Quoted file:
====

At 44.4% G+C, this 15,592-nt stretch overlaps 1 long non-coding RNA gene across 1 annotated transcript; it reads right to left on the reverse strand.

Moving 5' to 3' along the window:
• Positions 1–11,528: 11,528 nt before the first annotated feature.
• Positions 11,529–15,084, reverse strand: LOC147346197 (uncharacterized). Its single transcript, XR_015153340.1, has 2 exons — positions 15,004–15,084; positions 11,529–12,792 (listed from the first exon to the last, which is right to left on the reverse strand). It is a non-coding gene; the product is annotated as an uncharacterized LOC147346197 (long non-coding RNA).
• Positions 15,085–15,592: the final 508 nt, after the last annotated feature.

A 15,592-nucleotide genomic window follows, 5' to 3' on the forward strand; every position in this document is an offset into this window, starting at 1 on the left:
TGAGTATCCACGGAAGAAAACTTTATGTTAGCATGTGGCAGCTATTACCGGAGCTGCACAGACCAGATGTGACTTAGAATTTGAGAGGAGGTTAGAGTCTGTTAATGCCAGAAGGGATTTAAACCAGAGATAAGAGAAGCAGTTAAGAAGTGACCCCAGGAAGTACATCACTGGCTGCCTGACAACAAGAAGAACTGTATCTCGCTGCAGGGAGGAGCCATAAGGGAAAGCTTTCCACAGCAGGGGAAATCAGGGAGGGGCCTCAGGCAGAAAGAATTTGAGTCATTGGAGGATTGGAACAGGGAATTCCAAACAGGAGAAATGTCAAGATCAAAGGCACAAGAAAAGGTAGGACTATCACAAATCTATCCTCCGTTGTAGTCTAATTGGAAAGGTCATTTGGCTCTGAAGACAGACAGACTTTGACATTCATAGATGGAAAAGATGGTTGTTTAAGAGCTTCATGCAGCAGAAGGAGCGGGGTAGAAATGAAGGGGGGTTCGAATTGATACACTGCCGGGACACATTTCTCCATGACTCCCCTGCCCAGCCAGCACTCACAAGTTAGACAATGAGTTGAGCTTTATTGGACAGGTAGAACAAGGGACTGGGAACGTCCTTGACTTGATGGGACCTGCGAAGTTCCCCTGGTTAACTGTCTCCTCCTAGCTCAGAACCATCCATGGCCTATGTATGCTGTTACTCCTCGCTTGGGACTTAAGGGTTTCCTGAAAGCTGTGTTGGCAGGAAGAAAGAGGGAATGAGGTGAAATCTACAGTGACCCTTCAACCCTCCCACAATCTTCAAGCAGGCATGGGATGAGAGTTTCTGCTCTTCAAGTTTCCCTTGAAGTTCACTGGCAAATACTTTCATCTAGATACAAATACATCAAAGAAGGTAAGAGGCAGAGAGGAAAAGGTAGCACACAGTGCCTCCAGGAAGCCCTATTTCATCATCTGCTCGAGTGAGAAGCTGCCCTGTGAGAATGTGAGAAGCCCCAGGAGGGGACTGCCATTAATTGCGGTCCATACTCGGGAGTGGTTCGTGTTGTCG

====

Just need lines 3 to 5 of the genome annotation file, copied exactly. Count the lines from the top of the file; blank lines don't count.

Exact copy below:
• Positions 1–11,528: 11,528 nt before the first annotated feature.
• Positions 11,529–15,084, reverse strand: LOC147346197 (uncharacterized). Its single transcript, XR_015153340.1, has 2 exons — positions 15,004–15,084; positions 11,529–12,792 (listed from the first exon to the last, which is right to left on the reverse strand). It is a non-coding gene; the product is annotated as an uncharacterized LOC147346197 (long non-coding RNA).
• Positions 15,085–15,592: the final 508 nt, after the last annotated feature.